Meat consumption trends
In recent years, consumers in western countries have reduced their meat intake, due largely to ethical, sustainability, health and religious issues. However, in 2014, global meat sales increased by 3%, reaching 225 million tonnes. This increase was fuelled by growing demand in developing markets. For example, meat intake in India has increased by almost 50% since 2009. Overall, poultry is the most popular meat, but consumer preference for particular types of meat varies between different countries. In China, sales of beef and veal have overtaken those of pork, whereas in Poland, consumption of pork is higher than that of beef or poultry.
In the UK and other developed countries, poultry is still a popular choice among meat eaters. However, other meat types are also gaining a foothold. Goat or kid meat has long been a staple of many African cuisines, but consumption in western countries is increasing, possibly due to an enhanced awareness of its low fat content and health promoting properties.
More exotic meats are also gaining a foothold. Moose, zebra, kangaroo, ostrich, buffalo, wild boar and crocodile meat are now sold at some UK supermarkets and llama meat is eaten by members of Britain’s Nepalese community. Python meat, which, apparently, is similar in taste to pork, can be purchased over the internet. Luckily the snake meat comes in slices, so its consumers don’t need an extremely long plate in order to serve it at the dining table. Controversially, a web-based company providing python meat in the UK has indicated that it is awaiting a supply of rattlesnake meat, which, it assures its potential customers, is not poisonous!
The illegal meat trade
Strict rules exist within the European Union and the USA governing meat imports. However, it is estimated that around 7500 tonnes of illegal meat enters the UK each year. Much of this is bush meat, which is hunted and caught in Africa and smuggled into Europe and the US. This is claimed to include meat from giant cane rats, giraffes and various apes, such as chimpanzees and baboons. Health experts are concerned about the threat to human and pet health posed by these meats, which may carry parasites and diseases, such as ebola or HIV.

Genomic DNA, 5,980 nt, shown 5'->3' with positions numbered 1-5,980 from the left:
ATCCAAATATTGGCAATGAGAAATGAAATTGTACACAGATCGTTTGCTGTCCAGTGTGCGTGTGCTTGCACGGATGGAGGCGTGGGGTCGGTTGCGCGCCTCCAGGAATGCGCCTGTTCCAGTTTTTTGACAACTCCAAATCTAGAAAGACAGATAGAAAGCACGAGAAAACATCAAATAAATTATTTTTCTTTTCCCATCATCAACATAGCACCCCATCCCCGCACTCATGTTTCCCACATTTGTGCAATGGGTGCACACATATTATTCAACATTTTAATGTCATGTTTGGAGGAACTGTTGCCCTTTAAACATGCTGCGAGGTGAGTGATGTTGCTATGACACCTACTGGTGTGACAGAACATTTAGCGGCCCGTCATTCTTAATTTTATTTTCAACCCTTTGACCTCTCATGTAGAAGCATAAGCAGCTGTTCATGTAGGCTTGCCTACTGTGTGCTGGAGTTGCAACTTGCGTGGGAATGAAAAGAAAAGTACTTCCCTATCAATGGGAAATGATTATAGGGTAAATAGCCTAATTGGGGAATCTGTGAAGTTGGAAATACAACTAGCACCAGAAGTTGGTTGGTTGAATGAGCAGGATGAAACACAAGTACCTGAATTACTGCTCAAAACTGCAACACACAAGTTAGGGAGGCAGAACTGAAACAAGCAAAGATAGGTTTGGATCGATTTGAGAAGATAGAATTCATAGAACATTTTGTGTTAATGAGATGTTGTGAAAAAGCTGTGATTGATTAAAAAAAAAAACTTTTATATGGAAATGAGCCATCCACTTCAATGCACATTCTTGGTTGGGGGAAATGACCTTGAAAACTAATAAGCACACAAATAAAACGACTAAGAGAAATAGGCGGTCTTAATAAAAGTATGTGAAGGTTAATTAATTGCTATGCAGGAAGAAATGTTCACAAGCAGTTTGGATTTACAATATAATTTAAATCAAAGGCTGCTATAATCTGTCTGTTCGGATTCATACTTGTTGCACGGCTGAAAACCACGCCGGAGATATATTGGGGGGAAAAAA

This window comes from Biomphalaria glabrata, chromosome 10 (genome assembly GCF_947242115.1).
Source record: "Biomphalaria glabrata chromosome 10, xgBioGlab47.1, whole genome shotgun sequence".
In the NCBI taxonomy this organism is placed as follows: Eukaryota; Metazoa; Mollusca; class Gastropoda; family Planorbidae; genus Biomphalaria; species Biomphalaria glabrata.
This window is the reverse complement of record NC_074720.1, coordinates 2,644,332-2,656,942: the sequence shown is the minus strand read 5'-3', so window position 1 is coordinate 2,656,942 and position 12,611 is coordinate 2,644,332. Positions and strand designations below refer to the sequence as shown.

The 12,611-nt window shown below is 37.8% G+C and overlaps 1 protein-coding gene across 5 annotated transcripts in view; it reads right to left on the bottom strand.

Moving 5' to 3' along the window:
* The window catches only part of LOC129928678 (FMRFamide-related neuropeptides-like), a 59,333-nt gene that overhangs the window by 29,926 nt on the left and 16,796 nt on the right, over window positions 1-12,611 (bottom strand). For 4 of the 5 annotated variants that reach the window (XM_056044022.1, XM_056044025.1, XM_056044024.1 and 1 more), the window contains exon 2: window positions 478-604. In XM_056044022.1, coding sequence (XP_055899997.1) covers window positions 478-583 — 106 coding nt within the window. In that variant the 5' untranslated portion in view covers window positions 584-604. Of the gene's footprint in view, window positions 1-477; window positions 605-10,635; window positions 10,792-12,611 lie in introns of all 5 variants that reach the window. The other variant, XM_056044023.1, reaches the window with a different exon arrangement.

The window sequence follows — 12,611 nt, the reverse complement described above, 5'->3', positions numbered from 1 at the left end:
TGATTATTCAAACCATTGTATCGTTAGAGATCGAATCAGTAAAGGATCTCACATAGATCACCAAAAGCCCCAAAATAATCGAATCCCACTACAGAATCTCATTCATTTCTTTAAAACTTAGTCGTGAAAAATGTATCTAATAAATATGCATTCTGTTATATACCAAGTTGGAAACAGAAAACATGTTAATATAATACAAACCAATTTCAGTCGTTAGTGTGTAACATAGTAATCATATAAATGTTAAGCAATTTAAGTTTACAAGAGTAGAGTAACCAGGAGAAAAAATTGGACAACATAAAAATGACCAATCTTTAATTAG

The horse meat scandal
During 2013, UK and European food outlets were caught up in a scandal when it was discovered that some meat products, including frozen lasagne, spaghetti meals, beef burgers and meat balls, contained horse meat, which was not mentioned as an ingredient on package labels. The amounts of horsemeat in these products varied, but 100% of the meat in one lasagne product was found to be horse.
Opinion about the rights and wrongs of horse meat consumption are divided, but as the scandal evolved, it became evident that most people would, at the very least, prefer to know whether their lasagne did or didn’t contain it.
In addition, safety concerns were raised because horse meat fraudulently entering the food supply chain is not subject to the regulations and restrictions established to control the safety and quality of meat from legitimate sources.
How widespread is meat adulteration?
During the horse meat scandal, other undeclared meats were found in some samples, including pork in ordinary beef burgers and in halal chicken burgers.
Food Standards Agency research conducted in 2014 suggested that more than 20% of lamb dishes, including curries and kebabs, sold in UK takeaway outlets were adulterated with other, cheaper meats, such as beef, chicken and, in one case, pork. Also during 2014, a major US food retailer landed in hot water when it was discovered that its outlets in China were selling a donkey meat product tainted with the DNA of other animals, including fox.